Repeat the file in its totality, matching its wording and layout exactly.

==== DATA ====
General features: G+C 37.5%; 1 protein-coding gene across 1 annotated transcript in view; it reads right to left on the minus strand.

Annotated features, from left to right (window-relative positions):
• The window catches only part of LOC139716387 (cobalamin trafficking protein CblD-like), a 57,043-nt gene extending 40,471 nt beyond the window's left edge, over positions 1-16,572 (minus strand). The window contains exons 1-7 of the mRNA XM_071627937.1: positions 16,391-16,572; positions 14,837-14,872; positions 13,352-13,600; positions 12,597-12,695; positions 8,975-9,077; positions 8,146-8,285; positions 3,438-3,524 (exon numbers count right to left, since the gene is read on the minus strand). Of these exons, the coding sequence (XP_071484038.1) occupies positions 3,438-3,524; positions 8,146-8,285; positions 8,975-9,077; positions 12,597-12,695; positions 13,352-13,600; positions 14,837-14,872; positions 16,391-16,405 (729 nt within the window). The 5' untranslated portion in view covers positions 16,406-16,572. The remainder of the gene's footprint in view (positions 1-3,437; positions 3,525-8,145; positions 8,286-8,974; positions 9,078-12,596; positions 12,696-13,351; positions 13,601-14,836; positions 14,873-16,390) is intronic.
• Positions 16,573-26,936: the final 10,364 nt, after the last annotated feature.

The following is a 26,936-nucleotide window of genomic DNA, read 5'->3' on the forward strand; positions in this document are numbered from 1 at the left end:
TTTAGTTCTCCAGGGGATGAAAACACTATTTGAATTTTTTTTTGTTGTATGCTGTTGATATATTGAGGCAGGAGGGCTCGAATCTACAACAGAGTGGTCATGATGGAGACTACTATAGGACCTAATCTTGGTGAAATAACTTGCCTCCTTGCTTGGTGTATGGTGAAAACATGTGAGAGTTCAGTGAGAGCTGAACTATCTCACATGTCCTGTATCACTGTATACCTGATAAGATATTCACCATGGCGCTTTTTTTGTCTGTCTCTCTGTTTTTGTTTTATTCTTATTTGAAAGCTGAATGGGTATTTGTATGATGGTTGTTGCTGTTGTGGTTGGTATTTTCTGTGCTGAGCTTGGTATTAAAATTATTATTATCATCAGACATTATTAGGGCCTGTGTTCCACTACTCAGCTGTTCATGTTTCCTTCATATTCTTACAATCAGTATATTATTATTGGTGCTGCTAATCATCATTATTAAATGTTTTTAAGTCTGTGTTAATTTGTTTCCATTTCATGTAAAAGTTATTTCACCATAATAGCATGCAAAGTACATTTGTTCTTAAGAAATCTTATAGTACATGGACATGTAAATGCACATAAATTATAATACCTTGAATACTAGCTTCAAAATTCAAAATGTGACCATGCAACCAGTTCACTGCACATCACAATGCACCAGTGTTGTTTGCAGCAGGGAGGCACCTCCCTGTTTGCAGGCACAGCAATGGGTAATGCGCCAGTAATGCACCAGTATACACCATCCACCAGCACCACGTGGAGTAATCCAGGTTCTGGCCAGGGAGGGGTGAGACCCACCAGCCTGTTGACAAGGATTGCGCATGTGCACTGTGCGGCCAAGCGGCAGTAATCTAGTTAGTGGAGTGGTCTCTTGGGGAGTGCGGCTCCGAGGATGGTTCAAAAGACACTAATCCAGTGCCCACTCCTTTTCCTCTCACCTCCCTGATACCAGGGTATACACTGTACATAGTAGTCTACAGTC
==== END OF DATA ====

General features: G+C 37.5%; 1 protein-coding gene across 1 annotated transcript in view; it reads right to left on the minus strand.

Annotated features, from left to right (window-relative positions):
• The window catches only part of LOC139716387 (cobalamin trafficking protein CblD-like), a 57,043-nt gene extending 40,471 nt beyond the window's left edge, over positions 1-16,572 (minus strand). The window contains exons 1-7 of the mRNA XM_071627937.1: positions 16,391-16,572; positions 14,837-14,872; positions 13,352-13,600; positions 12,597-12,695; positions 8,975-9,077; positions 8,146-8,285; positions 3,438-3,524 (exon numbers count right to left, since the gene is read on the minus strand). Of these exons, the coding sequence (XP_071484038.1) occupies positions 3,438-3,524; positions 8,146-8,285; positions 8,975-9,077; positions 12,597-12,695; positions 13,352-13,600; positions 14,837-14,872; positions 16,391-16,405 (729 nt within the window). The 5' untranslated portion in view covers positions 16,406-16,572. The remainder of the gene's footprint in view (positions 1-3,437; positions 3,525-8,145; positions 8,286-8,974; positions 9,078-12,596; positions 12,696-13,351; positions 13,601-14,836; positions 14,873-16,390) is intronic.
• Positions 16,573-26,936: the final 10,364 nt, after the last annotated feature.

The following is a 26,936-nucleotide window of genomic DNA, read 5'->3' on the forward strand; positions in this document are numbered from 1 at the left end:
TTTAGTTCTCCAGGGGATGAAAACACTATTTGAATTTTTTTTTGTTGTATGCTGTTGATATATTGAGGCAGGAGGGCTCGAATCTACAACAGAGTGGTCATGATGGAGACTACTATAGGACCTAATCTTGGTGAAATAACTTGCCTCCTTGCTTGGTGTATGGTGAAAACATGTGAGAGTTCAGTGAGAGCTGAACTATCTCACATGTCCTGTATCACTGTATACCTGATAAGATATTCACCATGGCGCTTTTTTTGTCTGTCTCTCTGTTTTTGTTTTATTCTTATTTGAAAGCTGAATGGGTATTTGTATGATGGTTGTTGCTGTTGTGGTTGGTATTTTCTGTGCTGAGCTTGGTATTAAAATTATTATTATCATCAGACATTATTAGGGCCTGTGTTCCACTACTCAGCTGTTCATGTTTCCTTCATATTCTTACAATCAGTATATTATTATTGGTGCTGCTAATCATCATTATTAAATGTTTTTAAGTCTGTGTTAATTTGTTTCCATTTCATGTAAAAGTTATTTCACCATAATAGCATGCAAAGTACATTTGTTCTTAAGAAATCTTATAGTACATGGACATGTAAATGCACATAAATTATAATACCTTGAATACTAGCTTCAAAATTCAAAATGTGACCATGCAACCAGTTCACTGCACATCACAATGCACCAGTGTTGTTTGCAGCAGGGAGGCACCTCCCTGTTTGCAGGCACAGCAATGGGTAATGCGCCAGTAATGCACCAGTATACACCATCCACCAGCACCACGTGGAGTAATCCAGGTTCTGGCCAGGGAGGGGTGAGACCCACCAGCCTGTTGACAAGGATTGCGCATGTGCACTGTGCGGCCAAGCGGCAGTAATCTAGTTAGTGGAGTGGTCTCTTGGGGAGTGCGGCTCCGAGGATGGTTCAAAAGACACTAATCCAGTGCCCACTCCTTTTCCTCTCACCTCCCTGATACCAGGGTATACACTGTACATAGTAGTCTACAGTC